Such collaborative communities “not only share perspectives, but also challenge and refine those perspectives” (Murphy, 2004, p. 423). The significance for implementing an effective learning environment through an online asynchronous discussion is that the challenging and refining of perspectives leads to construction of shared knowledge and meanings (Murphy, 2004; Rourke, et al, 1999). Therefore, including asynchronous online discussions is ideal because it provides a space for course participants to develop and enhance social presence in the online classroom. Nevertheless, transactional presence and social presence cannot stand alone; these forms of presence must occur in conjunction with strong levels of cognitive presence.

Cognitive Presence


Cognitive presence is characterized by the “process of both reflection and discourse in the initiation, construction and confirmation of meaningful learning outcomes” (Garrison, 2003, p. 4). That is, the design of online asynchronous discussions must aim to promote reflection and forms of collaboration since these are known to be the fundamental ways in which cognitive presence is formed in online courses.  Recall, when present, collaboration occurs along a continuum of six stages represented by (a) “social presence; (b) articulating individual perspectives; (c) accommodating or reflecting the perspectives of others; (d) co-constructing shared perspectives and meanings; (e) building shared goals and purposes; and (f) producing shared artifacts” (Murphy, 2004, p. 423). Earlier processes, such as social presence and interaction articulating individual perspectives, are necessary before reaching the highest levels of the continuum, but occurrence of the earlier processes does not guarantee as much since “simple interaction is a necessary prerequisite to full collaboration, but simple interaction may occur without ever moving forward to higher levels of collaboration” (Murphy, 2004, p. 423).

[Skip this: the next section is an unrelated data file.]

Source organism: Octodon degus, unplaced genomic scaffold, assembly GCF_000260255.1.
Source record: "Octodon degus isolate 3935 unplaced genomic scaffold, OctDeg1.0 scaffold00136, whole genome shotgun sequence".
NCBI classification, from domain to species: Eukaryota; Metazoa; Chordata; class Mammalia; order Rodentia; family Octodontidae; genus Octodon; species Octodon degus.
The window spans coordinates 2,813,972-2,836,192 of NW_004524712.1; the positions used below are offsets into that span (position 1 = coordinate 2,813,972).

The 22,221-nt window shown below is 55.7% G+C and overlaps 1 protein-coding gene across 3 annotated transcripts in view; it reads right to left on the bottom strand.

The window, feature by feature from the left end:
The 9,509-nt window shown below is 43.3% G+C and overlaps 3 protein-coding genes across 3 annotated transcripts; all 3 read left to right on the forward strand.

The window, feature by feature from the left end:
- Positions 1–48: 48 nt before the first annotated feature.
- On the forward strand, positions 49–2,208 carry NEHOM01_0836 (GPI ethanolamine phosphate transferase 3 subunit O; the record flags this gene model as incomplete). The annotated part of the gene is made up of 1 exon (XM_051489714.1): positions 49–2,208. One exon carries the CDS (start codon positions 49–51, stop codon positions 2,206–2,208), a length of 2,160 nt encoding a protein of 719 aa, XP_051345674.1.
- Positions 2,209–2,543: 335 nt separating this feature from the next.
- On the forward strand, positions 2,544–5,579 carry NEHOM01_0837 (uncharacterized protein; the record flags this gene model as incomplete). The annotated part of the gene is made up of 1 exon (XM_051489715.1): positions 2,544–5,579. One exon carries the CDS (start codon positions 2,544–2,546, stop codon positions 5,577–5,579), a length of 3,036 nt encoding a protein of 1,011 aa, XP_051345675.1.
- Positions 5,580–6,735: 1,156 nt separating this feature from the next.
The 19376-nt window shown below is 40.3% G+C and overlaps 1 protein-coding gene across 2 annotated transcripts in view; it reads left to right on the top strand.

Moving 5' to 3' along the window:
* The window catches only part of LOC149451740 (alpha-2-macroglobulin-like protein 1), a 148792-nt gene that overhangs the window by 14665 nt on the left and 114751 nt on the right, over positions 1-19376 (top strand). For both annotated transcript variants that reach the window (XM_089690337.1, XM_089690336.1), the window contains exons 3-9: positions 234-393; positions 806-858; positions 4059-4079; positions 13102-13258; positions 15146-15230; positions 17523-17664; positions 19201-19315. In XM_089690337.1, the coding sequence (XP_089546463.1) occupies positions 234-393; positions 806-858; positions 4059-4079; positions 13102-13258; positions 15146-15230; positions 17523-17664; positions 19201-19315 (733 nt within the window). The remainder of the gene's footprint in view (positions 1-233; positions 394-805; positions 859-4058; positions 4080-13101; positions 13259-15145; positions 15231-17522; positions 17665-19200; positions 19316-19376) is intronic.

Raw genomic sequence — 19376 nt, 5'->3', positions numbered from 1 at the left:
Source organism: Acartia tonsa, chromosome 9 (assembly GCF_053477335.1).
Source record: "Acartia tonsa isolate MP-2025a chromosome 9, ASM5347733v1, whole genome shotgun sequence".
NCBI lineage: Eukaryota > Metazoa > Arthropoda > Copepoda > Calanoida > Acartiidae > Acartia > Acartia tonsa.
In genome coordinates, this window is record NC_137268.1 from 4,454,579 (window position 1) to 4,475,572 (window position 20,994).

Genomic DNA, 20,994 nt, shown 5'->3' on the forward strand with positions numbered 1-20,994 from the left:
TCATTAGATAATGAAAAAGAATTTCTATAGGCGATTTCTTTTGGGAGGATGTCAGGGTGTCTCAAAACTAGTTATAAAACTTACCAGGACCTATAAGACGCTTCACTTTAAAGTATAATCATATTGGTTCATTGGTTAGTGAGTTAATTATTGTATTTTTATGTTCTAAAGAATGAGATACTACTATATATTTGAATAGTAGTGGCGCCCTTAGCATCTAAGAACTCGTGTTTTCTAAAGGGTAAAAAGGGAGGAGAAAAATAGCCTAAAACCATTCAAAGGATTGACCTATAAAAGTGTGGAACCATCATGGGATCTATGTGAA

In summary, the continuum model of collaboration explained above from Murphy (2004) supports the use of online asynchronous discussions to create a learning experience that goes beyond superficial interactions and increases social and transactional presence lading to community development and cognitive presence, which is known to promote deeper learning of course topics. Though we may not readily think of the online asynchronous discussion as a form of collaboration, they are! To achieve the goal of increased transactional, social, and cognitive presence in our online classrooms use a variety of discussion formats.

References & Resources

Ahlberg, M. (2008). The teaching value of concept maps. Proceedings of the Third International Conference on Concept Mapping, Tallinn, Estonia and Helsinki, Finland 2008. Retrieved from http://www.academia.edu/829350/the_teaching_value_of_concept_maps

Al-Shalchi, O.N. (2009, March). The effectiveness and development of online discussions. Journal of Online Learning & Teaching, 5(1). Retrieved from http://jolt.merlot.org/vol5no1/al-shalchi_0309.htm

Andresen, M. A. (2009). Asynchronous discussion forums: success factors, outcomes, assessments, and limitations. Educational Technology & Society, 12(1), 249–257. Retrieved from http://www.ifets.info/journals/12_1/19.pdf

Garrison, R. (2003). Cognitive presence for effective asynchronous online learning: The role of reflective inquiry, self-direction and metacognition. In J. Bourne & J. C. Moore (Eds.), Elements of quality online education: Practice and direction (Volume 4). Needham, MA: The Sloan Consortium.

Havard, B., Du, J., & Olinzock, A. (2005). The knowledge, methods, and cognition process in instructor-led online discussion. The Quarterly Review of Distance Education, 6(2), 125-135.

Khine, M. S., Yeap, L. L., & Lok, A. T. C. (2003). The quality of messages ideas, thinking and interaction in an asynchronous CMC environment. Educational Media International, 40(1/2), 115-125.

Lobry de Bruyn, L. (2004). Monitoring online communication: Can the development of convergence and social presence indicate an interactive learning environment? Distance Education, 25(1), 67-81.

Murphy, E. (2004). Recognising and promoting collaboration in an online asynchronous discussion. British Journal of Educational Technology, 35(4), 421-431.

Rourke, L., Anderson , T., Garrison, D. R., & Archer, W. (1999). Assessing social presence in asynchronous text-based computer conferencing. Journal of Distance Education, 14(2), 50-71. Retrieved from http://www.ijede.ca/index.php/jde/article/view/153/341

Shin, N. (2003). Transactional presence as a critical predictor of success in distance learning. Distance Education, 24(1), 69-86.